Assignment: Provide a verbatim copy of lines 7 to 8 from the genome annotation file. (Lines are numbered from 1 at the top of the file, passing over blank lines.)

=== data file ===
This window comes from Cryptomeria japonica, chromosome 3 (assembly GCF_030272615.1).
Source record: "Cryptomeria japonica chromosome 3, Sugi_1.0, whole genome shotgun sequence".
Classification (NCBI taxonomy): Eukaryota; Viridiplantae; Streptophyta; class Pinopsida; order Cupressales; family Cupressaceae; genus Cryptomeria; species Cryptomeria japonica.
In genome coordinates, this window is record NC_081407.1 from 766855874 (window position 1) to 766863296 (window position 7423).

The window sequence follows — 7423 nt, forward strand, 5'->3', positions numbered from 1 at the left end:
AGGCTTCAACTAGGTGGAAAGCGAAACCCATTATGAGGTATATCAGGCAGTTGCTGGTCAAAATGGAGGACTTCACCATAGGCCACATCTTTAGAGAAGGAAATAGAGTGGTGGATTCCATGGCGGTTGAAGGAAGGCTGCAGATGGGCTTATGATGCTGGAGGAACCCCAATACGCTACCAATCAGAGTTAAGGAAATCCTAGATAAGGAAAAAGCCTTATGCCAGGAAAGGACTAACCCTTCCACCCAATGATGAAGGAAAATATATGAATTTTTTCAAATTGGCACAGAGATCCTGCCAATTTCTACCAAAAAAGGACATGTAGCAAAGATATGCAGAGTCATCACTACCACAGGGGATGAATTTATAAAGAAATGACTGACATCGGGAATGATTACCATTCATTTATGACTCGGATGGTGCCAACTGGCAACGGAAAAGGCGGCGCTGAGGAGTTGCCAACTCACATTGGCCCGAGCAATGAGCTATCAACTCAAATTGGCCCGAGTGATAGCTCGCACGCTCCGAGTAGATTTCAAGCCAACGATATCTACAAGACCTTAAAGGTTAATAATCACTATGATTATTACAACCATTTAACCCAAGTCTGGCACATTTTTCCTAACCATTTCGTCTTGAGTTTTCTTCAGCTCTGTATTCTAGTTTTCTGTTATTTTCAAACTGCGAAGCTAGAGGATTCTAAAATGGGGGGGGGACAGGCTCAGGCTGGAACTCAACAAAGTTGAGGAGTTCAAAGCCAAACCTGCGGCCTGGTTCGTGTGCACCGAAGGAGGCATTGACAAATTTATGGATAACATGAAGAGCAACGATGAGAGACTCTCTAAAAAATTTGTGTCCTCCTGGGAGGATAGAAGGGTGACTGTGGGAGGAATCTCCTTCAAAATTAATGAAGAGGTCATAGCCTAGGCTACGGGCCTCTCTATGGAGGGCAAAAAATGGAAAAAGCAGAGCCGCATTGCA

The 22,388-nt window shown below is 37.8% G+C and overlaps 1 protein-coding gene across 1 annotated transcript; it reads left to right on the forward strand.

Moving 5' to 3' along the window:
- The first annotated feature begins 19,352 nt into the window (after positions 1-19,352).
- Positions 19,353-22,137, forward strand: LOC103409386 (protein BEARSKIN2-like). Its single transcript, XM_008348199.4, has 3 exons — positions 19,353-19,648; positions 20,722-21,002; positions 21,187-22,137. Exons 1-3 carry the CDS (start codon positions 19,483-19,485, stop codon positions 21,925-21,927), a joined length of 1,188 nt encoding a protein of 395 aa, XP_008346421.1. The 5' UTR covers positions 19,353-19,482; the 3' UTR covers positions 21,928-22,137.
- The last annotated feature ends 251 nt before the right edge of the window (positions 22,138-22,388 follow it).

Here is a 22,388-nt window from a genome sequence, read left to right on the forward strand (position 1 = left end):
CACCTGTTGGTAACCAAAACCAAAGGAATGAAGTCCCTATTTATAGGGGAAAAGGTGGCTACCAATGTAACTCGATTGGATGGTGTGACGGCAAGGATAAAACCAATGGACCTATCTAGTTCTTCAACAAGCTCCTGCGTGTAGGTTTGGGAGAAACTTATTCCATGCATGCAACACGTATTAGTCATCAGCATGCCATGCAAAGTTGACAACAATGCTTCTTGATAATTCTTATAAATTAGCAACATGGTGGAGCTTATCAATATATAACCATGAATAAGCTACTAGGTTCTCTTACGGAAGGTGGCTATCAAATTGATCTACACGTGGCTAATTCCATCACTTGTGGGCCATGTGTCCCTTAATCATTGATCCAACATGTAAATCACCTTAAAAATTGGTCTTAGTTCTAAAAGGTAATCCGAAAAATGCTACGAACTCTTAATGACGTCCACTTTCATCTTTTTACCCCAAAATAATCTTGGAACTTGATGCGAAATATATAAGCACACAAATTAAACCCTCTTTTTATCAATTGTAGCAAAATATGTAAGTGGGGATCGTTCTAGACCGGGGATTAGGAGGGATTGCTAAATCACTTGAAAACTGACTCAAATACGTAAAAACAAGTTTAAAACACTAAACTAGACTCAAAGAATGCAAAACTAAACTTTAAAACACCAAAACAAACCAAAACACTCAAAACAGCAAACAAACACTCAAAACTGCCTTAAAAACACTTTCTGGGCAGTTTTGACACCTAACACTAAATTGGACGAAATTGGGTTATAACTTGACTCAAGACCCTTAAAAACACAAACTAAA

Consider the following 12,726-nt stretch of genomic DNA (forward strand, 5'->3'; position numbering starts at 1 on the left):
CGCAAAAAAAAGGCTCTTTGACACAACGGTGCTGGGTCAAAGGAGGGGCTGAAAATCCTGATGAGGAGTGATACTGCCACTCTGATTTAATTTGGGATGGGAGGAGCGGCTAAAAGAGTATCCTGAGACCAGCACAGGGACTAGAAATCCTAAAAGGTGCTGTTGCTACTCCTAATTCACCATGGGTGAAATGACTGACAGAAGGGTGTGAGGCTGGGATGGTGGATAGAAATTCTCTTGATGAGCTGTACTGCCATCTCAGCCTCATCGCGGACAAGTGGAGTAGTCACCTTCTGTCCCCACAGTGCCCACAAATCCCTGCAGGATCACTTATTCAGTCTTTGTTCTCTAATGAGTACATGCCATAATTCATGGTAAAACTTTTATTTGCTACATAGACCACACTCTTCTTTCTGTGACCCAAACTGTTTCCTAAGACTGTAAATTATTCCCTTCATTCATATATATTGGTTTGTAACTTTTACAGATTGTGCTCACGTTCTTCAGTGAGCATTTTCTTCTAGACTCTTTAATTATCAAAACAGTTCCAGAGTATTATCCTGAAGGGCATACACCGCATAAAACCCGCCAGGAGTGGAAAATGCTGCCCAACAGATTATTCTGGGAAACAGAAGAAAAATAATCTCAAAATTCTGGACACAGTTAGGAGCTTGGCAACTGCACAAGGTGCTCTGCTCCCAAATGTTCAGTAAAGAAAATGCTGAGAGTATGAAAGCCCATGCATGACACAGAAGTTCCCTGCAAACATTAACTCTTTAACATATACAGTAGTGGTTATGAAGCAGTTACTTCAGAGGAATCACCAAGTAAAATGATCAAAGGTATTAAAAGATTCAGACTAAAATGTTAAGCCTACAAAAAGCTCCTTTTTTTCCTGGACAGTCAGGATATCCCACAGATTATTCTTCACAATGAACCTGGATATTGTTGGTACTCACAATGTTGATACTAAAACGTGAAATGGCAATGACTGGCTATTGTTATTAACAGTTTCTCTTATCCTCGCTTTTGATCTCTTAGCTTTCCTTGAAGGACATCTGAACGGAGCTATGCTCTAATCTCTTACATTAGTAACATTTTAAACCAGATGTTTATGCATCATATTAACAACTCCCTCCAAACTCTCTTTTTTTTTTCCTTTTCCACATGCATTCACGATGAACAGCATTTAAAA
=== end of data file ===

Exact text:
The 22,388-nt window shown below is 37.8% G+C and overlaps 1 protein-coding gene across 1 annotated transcript; it reads left to right on the forward strand.

Moving 5' to 3' along the window: